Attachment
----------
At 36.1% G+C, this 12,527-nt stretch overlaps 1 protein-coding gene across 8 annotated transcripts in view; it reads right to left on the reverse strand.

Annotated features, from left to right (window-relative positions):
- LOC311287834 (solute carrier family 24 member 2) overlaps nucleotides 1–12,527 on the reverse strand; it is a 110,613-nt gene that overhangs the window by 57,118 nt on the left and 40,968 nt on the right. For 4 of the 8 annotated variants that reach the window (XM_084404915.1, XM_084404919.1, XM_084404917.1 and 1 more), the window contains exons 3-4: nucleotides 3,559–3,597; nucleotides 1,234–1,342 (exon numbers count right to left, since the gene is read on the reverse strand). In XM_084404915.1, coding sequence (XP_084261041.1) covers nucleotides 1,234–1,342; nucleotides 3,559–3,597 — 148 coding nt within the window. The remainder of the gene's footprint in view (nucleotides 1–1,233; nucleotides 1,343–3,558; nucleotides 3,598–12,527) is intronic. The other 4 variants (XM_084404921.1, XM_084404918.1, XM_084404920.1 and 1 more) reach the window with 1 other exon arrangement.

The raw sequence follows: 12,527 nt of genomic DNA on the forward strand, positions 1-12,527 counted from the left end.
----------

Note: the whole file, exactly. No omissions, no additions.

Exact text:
At 36.1% G+C, this 12,527-nt stretch overlaps 1 protein-coding gene across 8 annotated transcripts in view; it reads right to left on the reverse strand.

Annotated features, from left to right (window-relative positions):
- LOC311287834 (solute carrier family 24 member 2) overlaps nucleotides 1–12,527 on the reverse strand; it is a 110,613-nt gene that overhangs the window by 57,118 nt on the left and 40,968 nt on the right. For 4 of the 8 annotated variants that reach the window (XM_084404915.1, XM_084404919.1, XM_084404917.1 and 1 more), the window contains exons 3-4: nucleotides 3,559–3,597; nucleotides 1,234–1,342 (exon numbers count right to left, since the gene is read on the reverse strand). In XM_084404915.1, coding sequence (XP_084261041.1) covers nucleotides 1,234–1,342; nucleotides 3,559–3,597 — 148 coding nt within the window. The remainder of the gene's footprint in view (nucleotides 1–1,233; nucleotides 1,343–3,558; nucleotides 3,598–12,527) is intronic. The other 4 variants (XM_084404921.1, XM_084404918.1, XM_084404920.1 and 1 more) reach the window with 1 other exon arrangement.

The raw sequence follows: 12,527 nt of genomic DNA on the forward strand, positions 1-12,527 counted from the left end.